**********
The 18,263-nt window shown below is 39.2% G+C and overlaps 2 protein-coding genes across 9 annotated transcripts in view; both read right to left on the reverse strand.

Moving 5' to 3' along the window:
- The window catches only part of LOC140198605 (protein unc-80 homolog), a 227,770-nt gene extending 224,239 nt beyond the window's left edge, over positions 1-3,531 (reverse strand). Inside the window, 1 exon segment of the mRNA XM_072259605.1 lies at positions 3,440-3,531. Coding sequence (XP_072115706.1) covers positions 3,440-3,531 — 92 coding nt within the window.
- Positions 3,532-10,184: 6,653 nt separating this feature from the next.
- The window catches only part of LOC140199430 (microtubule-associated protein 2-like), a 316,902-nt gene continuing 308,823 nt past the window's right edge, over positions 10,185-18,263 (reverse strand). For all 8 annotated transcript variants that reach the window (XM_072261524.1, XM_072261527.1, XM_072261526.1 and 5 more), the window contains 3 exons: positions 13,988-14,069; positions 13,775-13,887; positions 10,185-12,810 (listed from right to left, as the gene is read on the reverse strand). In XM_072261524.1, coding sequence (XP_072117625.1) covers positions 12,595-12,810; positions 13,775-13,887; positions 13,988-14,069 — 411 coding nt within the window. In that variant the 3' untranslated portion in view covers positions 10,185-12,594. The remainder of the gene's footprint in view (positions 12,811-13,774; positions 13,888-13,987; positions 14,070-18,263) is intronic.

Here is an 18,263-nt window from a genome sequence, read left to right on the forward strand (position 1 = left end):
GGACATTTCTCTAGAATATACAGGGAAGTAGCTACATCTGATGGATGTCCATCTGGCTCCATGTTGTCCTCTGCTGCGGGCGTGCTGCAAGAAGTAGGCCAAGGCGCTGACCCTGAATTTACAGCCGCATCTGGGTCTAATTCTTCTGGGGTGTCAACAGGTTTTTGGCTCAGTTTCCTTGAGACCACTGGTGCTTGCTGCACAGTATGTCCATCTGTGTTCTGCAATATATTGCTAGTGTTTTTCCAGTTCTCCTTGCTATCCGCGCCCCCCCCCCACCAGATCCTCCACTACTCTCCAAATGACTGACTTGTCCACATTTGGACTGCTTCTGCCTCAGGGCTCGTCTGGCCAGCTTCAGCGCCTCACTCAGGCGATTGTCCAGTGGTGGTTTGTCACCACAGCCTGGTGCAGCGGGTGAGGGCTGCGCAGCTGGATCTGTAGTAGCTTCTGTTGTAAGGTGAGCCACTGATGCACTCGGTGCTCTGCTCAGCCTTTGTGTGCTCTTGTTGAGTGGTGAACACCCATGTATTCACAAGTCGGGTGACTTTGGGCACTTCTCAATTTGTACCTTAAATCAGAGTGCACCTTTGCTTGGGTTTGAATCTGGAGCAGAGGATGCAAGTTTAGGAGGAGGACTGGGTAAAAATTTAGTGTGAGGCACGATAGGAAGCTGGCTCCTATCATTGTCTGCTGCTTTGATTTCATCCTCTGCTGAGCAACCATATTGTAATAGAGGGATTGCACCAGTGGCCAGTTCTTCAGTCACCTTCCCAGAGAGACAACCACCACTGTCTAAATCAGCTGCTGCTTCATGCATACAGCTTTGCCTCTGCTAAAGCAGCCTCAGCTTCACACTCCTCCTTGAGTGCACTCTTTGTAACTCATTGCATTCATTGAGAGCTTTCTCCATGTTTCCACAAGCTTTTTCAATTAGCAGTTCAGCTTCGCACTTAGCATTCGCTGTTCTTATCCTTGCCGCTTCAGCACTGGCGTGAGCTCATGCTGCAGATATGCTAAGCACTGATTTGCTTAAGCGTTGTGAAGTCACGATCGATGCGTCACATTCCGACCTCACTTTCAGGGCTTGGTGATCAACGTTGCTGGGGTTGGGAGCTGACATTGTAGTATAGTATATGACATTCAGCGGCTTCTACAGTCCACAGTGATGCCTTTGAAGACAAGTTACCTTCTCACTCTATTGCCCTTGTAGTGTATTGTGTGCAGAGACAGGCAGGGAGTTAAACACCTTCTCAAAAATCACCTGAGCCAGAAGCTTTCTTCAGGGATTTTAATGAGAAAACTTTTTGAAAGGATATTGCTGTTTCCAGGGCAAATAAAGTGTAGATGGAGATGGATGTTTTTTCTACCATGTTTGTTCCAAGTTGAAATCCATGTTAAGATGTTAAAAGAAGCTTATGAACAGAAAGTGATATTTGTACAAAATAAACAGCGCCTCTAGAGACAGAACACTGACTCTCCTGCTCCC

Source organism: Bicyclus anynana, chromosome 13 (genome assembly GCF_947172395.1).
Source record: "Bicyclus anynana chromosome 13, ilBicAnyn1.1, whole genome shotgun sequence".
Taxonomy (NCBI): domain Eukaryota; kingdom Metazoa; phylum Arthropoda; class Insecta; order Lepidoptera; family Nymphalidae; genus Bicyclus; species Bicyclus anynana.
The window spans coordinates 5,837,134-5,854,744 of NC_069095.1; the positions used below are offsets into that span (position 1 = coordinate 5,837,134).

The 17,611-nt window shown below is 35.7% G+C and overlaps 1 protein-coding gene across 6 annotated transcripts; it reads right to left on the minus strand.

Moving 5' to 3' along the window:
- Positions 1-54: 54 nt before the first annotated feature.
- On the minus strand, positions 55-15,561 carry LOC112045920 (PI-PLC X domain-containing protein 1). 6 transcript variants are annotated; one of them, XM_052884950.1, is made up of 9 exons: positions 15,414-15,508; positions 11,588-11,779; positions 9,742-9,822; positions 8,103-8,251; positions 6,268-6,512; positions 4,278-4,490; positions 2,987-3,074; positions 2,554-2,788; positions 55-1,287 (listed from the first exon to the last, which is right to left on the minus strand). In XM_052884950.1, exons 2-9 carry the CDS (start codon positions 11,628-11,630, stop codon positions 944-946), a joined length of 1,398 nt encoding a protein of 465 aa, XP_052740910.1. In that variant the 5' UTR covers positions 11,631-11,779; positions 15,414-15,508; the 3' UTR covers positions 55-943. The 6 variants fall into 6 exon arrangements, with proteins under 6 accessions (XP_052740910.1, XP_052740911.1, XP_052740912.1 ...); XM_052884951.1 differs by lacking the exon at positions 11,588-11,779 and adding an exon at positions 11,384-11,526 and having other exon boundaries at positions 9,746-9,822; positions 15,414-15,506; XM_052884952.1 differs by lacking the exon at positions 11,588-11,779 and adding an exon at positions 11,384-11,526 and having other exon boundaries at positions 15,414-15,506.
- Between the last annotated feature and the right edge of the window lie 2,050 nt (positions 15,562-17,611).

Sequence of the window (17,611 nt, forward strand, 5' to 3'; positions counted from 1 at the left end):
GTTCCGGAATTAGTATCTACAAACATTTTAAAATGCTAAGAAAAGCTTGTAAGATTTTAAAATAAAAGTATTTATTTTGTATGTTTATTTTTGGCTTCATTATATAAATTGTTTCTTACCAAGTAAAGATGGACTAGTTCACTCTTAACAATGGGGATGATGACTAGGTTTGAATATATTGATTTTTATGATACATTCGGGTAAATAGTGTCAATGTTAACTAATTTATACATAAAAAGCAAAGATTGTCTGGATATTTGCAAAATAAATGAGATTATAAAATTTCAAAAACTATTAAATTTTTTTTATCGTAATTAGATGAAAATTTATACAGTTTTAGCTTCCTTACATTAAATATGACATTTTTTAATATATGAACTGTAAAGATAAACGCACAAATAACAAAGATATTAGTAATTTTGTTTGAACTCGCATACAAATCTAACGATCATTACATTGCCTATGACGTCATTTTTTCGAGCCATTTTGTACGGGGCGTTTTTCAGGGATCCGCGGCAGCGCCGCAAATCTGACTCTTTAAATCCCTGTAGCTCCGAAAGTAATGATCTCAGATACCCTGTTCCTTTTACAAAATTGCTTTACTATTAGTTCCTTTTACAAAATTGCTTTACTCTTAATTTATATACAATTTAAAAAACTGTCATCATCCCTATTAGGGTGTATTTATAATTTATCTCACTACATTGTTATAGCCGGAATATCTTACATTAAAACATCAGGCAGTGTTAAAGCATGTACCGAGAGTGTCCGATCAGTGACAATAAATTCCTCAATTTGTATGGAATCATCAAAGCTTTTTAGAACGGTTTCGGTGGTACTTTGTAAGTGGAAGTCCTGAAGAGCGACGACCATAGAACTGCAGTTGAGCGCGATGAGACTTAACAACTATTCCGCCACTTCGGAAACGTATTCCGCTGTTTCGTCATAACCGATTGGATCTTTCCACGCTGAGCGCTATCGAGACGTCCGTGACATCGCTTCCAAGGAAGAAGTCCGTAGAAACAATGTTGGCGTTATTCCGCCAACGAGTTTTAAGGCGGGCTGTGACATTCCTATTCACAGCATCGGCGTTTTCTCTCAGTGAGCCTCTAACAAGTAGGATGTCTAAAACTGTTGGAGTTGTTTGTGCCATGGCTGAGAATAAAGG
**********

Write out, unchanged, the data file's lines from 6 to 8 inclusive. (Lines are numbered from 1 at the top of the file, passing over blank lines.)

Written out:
Here is an 18,263-nt window from a genome sequence, read left to right on the forward strand (position 1 = left end):
GGACATTTCTCTAGAATATACAGGGAAGTAGCTACATCTGATGGATGTCCATCTGGCTCCATGTTGTCCTCTGCTGCGGGCGTGCTGCAAGAAGTAGGCCAAGGCGCTGACCCTGAATTTACAGCCGCATCTGGGTCTAATTCTTCTGGGGTGTCAACAGGTTTTTGGCTCAGTTTCCTTGAGACCACTGGTGCTTGCTGCACAGTATGTCCATCTGTGTTCTGCAATATATTGCTAGTGTTTTTCCAGTTCTCCTTGCTATCCGCGCCCCCCCCCCACCAGATCCTCCACTACTCTCCAAATGACTGACTTGTCCACATTTGGACTGCTTCTGCCTCAGGGCTCGTCTGGCCAGCTTCAGCGCCTCACTCAGGCGATTGTCCAGTGGTGGTTTGTCACCACAGCCTGGTGCAGCGGGTGAGGGCTGCGCAGCTGGATCTGTAGTAGCTTCTGTTGTAAGGTGAGCCACTGATGCACTCGGTGCTCTGCTCAGCCTTTGTGTGCTCTTGTTGAGTGGTGAACACCCATGTATTCACAAGTCGGGTGACTTTGGGCACTTCTCAATTTGTACCTTAAATCAGAGTGCACCTTTGCTTGGGTTTGAATCTGGAGCAGAGGATGCAAGTTTAGGAGGAGGACTGGGTAAAAATTTAGTGTGAGGCACGATAGGAAGCTGGCTCCTATCATTGTCTGCTGCTTTGATTTCATCCTCTGCTGAGCAACCATATTGTAATAGAGGGATTGCACCAGTGGCCAGTTCTTCAGTCACCTTCCCAGAGAGACAACCACCACTGTCTAAATCAGCTGCTGCTTCATGCATACAGCTTTGCCTCTGCTAAAGCAGCCTCAGCTTCACACTCCTCCTTGAGTGCACTCTTTGTAACTCATTGCATTCATTGAGAGCTTTCTCCATGTTTCCACAAGCTTTTTCAATTAGCAGTTCAGCTTCGCACTTAGCATTCGCTGTTCTTATCCTTGCCGCTTCAGCACTGGCGTGAGCTCATGCTGCAGATATGCTAAGCACTGATTTGCTTAAGCGTTGTGAAGTCACGATCGATGCGTCACATTCCGACCTCACTTTCAGGGCTTGGTGATCAACGTTGCTGGGGTTGGGAGCTGACATTGTAGTATAGTATATGACATTCAGCGGCTTCTACAGTCCACAGTGATGCCTTTGAAGACAAGTTACCTTCTCACTCTATTGCCCTTGTAGTGTATTGTGTGCAGAGACAGGCAGGGAGTTAAACACCTTCTCAAAAATCACCTGAGCCAGAAGCTTTCTTCAGGGATTTTAATGAGAAAACTTTTTGAAAGGATATTGCTGTTTCCAGGGCAAATAAAGTGTAGATGGAGATGGATGTTTTTTCTACCATGTTTGTTCCAAGTTGAAATCCATGTTAAGATGTTAAAAGAAGCTTATGAACAGAAAGTGATATTTGTACAAAATAAACAGCGCCTCTAGAGACAGAACACTGACTCTCCTGCTCCC

Source organism: Bicyclus anynana, chromosome 13 (genome assembly GCF_947172395.1).